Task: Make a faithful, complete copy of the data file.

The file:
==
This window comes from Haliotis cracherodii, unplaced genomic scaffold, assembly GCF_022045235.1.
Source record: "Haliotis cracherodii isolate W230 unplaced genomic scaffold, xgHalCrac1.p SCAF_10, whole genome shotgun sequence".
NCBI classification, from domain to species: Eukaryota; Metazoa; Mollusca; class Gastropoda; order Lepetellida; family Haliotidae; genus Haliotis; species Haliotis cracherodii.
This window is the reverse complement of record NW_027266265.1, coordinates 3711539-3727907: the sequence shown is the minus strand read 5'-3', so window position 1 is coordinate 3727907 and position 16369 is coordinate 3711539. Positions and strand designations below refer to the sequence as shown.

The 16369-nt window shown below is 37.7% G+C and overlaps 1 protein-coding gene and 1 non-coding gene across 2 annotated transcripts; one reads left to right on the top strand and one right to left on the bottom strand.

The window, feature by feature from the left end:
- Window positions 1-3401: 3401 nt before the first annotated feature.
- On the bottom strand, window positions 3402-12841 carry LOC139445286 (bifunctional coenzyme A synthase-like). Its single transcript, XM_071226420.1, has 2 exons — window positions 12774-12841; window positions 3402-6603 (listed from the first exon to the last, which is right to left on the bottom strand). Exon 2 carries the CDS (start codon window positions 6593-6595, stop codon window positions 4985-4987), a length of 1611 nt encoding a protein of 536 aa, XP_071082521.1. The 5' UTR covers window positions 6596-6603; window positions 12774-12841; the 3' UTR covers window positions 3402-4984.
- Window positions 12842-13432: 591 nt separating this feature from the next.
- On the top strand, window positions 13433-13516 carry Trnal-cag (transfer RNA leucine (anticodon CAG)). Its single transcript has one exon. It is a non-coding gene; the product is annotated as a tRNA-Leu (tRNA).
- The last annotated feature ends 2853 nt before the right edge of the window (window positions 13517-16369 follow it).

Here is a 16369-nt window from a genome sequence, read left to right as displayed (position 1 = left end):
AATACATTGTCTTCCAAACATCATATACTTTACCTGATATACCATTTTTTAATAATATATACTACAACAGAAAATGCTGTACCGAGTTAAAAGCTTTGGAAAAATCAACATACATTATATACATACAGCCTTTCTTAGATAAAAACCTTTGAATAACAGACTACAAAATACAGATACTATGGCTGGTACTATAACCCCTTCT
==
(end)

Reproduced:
This window comes from Haliotis cracherodii, unplaced genomic scaffold, assembly GCF_022045235.1.
Source record: "Haliotis cracherodii isolate W230 unplaced genomic scaffold, xgHalCrac1.p SCAF_10, whole genome shotgun sequence".
NCBI classification, from domain to species: Eukaryota; Metazoa; Mollusca; class Gastropoda; order Lepetellida; family Haliotidae; genus Haliotis; species Haliotis cracherodii.
This window is the reverse complement of record NW_027266265.1, coordinates 3711539-3727907: the sequence shown is the minus strand read 5'-3', so window position 1 is coordinate 3727907 and position 16369 is coordinate 3711539. Positions and strand designations below refer to the sequence as shown.

The 16369-nt window shown below is 37.7% G+C and overlaps 1 protein-coding gene and 1 non-coding gene across 2 annotated transcripts; one reads left to right on the top strand and one right to left on the bottom strand.

The window, feature by feature from the left end:
- Window positions 1-3401: 3401 nt before the first annotated feature.
- On the bottom strand, window positions 3402-12841 carry LOC139445286 (bifunctional coenzyme A synthase-like). Its single transcript, XM_071226420.1, has 2 exons — window positions 12774-12841; window positions 3402-6603 (listed from the first exon to the last, which is right to left on the bottom strand). Exon 2 carries the CDS (start codon window positions 6593-6595, stop codon window positions 4985-4987), a length of 1611 nt encoding a protein of 536 aa, XP_071082521.1. The 5' UTR covers window positions 6596-6603; window positions 12774-12841; the 3' UTR covers window positions 3402-4984.
- Window positions 12842-13432: 591 nt separating this feature from the next.
- On the top strand, window positions 13433-13516 carry Trnal-cag (transfer RNA leucine (anticodon CAG)). Its single transcript has one exon. It is a non-coding gene; the product is annotated as a tRNA-Leu (tRNA).
- The last annotated feature ends 2853 nt before the right edge of the window (window positions 13517-16369 follow it).

Here is a 16369-nt window from a genome sequence, read left to right as displayed (position 1 = left end):
AATACATTGTCTTCCAAACATCATATACTTTACCTGATATACCATTTTTTAATAATATATACTACAACAGAAAATGCTGTACCGAGTTAAAAGCTTTGGAAAAATCAACATACATTATATACATACAGCCTTTCTTAGATAAAAACCTTTGAATAACAGACTACAAAATACAGATACTATGGCTGGTACTATAACCCCTTCT